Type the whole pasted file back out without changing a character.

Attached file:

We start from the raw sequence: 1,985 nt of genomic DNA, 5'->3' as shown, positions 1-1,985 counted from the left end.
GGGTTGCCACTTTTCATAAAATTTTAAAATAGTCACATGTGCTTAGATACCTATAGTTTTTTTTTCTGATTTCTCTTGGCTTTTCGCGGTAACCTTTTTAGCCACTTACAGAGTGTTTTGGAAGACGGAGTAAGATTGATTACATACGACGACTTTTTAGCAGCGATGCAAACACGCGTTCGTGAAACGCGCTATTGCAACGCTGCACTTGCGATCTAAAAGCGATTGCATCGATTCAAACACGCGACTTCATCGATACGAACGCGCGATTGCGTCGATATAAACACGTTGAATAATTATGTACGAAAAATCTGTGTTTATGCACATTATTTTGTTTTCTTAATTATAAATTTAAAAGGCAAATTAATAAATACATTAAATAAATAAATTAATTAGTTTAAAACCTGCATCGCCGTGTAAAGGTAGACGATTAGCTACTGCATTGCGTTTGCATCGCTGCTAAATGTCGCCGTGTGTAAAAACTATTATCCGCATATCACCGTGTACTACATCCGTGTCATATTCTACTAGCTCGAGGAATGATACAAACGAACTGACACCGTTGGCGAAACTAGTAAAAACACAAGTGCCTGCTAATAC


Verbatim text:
We start from the raw sequence: 1,985 nt of genomic DNA, 5'->3' as shown, positions 1-1,985 counted from the left end.
GGGTTGCCACTTTTCATAAAATTTTAAAATAGTCACATGTGCTTAGATACCTATAGTTTTTTTTTCTGATTTCTCTTGGCTTTTCGCGGTAACCTTTTTAGCCACTTACAGAGTGTTTTGGAAGACGGAGTAAGATTGATTACATACGACGACTTTTTAGCAGCGATGCAAACACGCGTTCGTGAAACGCGCTATTGCAACGCTGCACTTGCGATCTAAAAGCGATTGCATCGATTCAAACACGCGACTTCATCGATACGAACGCGCGATTGCGTCGATATAAACACGTTGAATAATTATGTACGAAAAATCTGTGTTTATGCACATTATTTTGTTTTCTTAATTATAAATTTAAAAGGCAAATTAATAAATACATTAAATAAATAAATTAATTAGTTTAAAACCTGCATCGCCGTGTAAAGGTAGACGATTAGCTACTGCATTGCGTTTGCATCGCTGCTAAATGTCGCCGTGTGTAAAAACTATTATCCGCATATCACCGTGTACTACATCCGTGTCATATTCTACTAGCTCGAGGAATGATACAAACGAACTGACACCGTTGGCGAAACTAGTAAAAACACAAGTGCCTGCTAATAC